Top 5 Things

My TOP 5 things to consider before committing to a new client relationship

By Chris Pickrill

These 5 things are most important to me when deciding whether to commit  to a new client relationship.


  • At the end of the day it’s all about people.
  • Can the client and I work constructively together?
  • Do we share the same values?


  • Can the client and I see ways I can add value to their business?
  • Examples include Change management, new products, new markets, management systems, social media.


  • Can I get a sense of the client’s passion for what they want to do; what you want to do, or is it just a job to the client?


  • Do I get a sense of honesty about how they see themselves?
  • Your strengths and weaknesses and how will you address both the good and bad?


  • Does the client live a vision and embrace strategic thinking or do they just sweat the small stuff?

After an initial meeting that covers the above the  5 “get to know you” topics both you and your client need to be comfortable that you have the fundamental chemistry between you to work together as CLIENT and MENTOR/COACH.

What do you think about before deciding whether to take on a new client?

Chris PickrillNow retired, Chris Pickrill has over 40 years of senior executive experience in the private, government and not for profit sectors in New Zealand and overseas including 15 years of teaching and mentoring students, start-ups and established businesses.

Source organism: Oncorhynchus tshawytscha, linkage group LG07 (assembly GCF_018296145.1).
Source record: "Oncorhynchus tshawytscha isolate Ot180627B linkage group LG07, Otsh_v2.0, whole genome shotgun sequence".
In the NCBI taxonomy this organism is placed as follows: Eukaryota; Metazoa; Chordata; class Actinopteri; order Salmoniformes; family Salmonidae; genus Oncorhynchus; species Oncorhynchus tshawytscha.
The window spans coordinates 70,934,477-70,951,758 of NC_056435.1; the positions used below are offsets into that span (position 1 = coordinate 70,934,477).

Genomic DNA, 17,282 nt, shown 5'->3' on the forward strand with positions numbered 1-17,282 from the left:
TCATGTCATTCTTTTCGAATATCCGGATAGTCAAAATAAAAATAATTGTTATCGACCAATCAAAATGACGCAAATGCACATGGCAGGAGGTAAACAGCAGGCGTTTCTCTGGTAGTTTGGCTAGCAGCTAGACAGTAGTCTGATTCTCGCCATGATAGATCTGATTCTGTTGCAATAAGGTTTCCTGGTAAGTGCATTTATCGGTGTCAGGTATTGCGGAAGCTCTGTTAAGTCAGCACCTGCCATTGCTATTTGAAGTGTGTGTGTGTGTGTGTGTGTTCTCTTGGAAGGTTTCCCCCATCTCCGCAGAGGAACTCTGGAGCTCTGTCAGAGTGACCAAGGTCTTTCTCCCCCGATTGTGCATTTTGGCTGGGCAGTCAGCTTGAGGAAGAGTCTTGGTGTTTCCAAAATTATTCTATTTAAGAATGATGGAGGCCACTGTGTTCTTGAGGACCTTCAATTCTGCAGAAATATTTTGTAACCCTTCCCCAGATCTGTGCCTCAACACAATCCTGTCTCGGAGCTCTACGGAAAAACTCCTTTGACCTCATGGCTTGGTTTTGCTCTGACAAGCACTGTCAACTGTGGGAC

During that time he oversaw the development and management of the largest regional “Business In The Community” mentor pool in New Zealand and since his retirement in 2013 he has actively “practised what he preached” as a mentor for “Business Mentors New Zealand”.

 Chris has a Master’s degree with Honours in Economics from Canterbury University, is a former board member of the Canterbury Employers Chamber of Commerce and a Fellow of the New Zealand Institute of Management.  

One Reply to “Top 5 Things”

  1. Thank you for this succinct outline of the process you consider before deciding whether or not to take on a new client. Having just begun mentoring my first client as a life coach it is reassuring that I did actually make a decision largely based on the compatibility/rapport I felt with the person concerned. Having read your five step method I now feel confident to develop my own selection steps; also that it is a legitimate decision making process that is good for both the client and me as a coach, rather than feeling I need to take on anyone who requests my service.

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